Just a word of warn­ing: Some pho­tog­ra­phers and attor­neys are on the hunt for peo­ple infring­ing copy­right. Unfor­tu­nate­ly, with copy­right infringe­ment, you can’t claim you didn’t know what you were doing, and are like­ly on the hook for dam­ages under the statute. How­ev­er, most are hap­py to set­tle out of court with a nice pay­out. I’ve heard of a pic­ture of a pick­le cost­ing some­one more than $5,000.

When in doubt, ask. “Bet­ter safe than sor­ry” is a great mot­to when think­ing about whether you’re using images and videos legal­ly.

#5: Don’t Assume Fair Use Applies to Your Use of Someone Else’s Image

The term fair use gets thrown around a lot, but what does it mean? Well, it can be an excep­tion to the exclu­sive rights a copy­right own­er has over their work. The Fair Use doc­trine was cre­at­ed to allow for cer­tain use of images and con­tent as long as that use doesn’t impede the author’s rights.

Usu­al­ly, fair use applies to com­ment, crit­i­cism, or par­o­dy; how­ev­er, peo­ple have a lot of mis­con­cep­tions about when fair use does and doesn’t apply.

You can’t claim fair use by sim­ply giv­ing attri­bu­tion to the author. Fair use and attri­bu­tion aren’t relat­ed. Fair use is about how some­one is using con­tent and it’s one of those wishy-washy gray areas where lawyers often say, “It depends.” Courts use a four-fac­tor test to deter­mine whether fair use is in play:

  • The pur­pose and char­ac­ter of the use (whether it’s for com­mer­cial or nonprofit/education pur­pos­es). The more on the side of edu­ca­tion, the more like­ly it’s fair use.
  • The nature of the work.
  • The amount of the work used com­pared to the whole work (mean­ing, was it a para­graph from a book or was it the entire book?).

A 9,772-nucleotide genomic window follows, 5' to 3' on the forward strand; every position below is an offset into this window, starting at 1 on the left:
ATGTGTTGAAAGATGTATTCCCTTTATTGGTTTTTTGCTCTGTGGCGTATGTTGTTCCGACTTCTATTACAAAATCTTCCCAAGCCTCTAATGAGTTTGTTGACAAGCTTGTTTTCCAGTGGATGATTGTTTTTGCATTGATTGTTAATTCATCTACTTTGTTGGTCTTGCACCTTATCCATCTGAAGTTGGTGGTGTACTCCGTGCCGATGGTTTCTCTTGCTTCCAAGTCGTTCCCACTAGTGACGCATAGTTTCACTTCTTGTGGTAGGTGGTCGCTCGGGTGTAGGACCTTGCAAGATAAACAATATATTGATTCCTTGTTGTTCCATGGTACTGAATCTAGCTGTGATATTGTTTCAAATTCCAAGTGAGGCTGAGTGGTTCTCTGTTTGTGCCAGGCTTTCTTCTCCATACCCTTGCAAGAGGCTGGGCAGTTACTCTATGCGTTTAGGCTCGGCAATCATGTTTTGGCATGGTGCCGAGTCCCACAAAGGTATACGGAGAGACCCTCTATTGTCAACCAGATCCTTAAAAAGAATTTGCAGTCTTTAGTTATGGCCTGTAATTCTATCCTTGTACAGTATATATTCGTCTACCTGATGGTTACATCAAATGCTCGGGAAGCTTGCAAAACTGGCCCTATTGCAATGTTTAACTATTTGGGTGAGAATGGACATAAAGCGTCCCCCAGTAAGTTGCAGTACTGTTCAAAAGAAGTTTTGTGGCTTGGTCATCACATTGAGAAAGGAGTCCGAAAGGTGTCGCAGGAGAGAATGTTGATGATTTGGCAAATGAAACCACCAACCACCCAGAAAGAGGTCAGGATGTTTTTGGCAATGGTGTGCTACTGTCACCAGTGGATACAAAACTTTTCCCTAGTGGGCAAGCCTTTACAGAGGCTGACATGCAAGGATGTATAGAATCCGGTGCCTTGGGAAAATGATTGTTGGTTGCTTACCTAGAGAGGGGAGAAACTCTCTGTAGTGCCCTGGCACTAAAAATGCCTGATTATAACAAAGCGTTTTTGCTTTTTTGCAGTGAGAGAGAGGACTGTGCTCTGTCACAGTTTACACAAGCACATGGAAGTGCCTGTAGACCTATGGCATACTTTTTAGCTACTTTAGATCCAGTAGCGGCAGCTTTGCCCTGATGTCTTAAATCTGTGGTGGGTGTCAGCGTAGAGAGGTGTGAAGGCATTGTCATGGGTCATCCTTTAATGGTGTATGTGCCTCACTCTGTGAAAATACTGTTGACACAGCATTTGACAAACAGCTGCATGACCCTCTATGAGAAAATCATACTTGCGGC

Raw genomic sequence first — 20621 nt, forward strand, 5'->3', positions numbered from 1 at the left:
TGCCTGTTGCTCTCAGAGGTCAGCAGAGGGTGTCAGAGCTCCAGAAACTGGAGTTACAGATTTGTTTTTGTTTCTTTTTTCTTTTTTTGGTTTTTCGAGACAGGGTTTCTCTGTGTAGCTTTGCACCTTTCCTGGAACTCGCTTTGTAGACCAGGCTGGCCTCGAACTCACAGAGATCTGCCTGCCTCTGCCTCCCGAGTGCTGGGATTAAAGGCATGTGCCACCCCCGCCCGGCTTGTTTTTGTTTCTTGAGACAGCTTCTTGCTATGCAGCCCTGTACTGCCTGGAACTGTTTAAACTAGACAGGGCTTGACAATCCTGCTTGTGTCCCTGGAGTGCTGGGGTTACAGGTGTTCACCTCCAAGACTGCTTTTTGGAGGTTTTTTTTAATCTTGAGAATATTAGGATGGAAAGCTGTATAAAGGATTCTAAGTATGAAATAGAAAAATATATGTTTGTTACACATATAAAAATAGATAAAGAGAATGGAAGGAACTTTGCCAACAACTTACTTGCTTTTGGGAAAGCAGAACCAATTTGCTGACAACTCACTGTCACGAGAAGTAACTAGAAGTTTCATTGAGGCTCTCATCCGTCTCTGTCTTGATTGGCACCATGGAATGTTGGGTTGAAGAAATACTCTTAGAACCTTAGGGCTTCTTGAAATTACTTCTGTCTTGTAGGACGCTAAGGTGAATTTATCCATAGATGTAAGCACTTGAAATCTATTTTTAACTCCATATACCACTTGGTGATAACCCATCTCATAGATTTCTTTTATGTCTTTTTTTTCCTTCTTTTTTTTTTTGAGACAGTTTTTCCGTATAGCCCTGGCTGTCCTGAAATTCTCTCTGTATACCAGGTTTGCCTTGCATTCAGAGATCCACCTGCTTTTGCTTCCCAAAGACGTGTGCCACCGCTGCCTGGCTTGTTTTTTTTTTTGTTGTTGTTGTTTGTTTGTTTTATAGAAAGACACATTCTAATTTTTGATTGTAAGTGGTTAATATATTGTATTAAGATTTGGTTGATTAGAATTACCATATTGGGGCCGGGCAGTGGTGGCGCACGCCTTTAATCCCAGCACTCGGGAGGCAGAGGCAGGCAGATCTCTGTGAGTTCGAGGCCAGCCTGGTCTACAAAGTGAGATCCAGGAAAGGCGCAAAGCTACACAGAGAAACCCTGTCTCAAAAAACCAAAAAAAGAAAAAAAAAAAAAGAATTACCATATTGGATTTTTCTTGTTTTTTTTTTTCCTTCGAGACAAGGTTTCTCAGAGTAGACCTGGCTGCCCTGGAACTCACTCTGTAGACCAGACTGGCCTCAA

• Effect on the mar­ket or val­ue of the work.

An exam­ple of fair use would be using a snap­shot of Marie For­leo or Gary Vayn­er­chuk in a webi­nar you’re doing about online mar­ket­ing. But you can’t nec­es­sar­i­ly take an episode of Marie’s TV/video show and post it on your web­site, claim­ing edu­ca­tion and fair use. The whole point is to bal­ance copy­right pro­tec­tion with the public’s inter­est. So ask your­self, what am I using the work for and am I using a lot of it?


The truth is that using images on social media and for online busi­ness these days is tricky. As is often the case, the law is behind the times and may take a while to catch up. But if you can keep these five tips in mind as you use images on social media, you’ll be way ahead of the curve. Edu­cat­ing your­self about copy­right, social media plat­form terms, and image licens­es will go a long way in pro­tect­ing you.

Note: Noth­ing in this arti­cle is intend­ed to be legal advice and is for edu­ca­tion­al pur­pos­es only.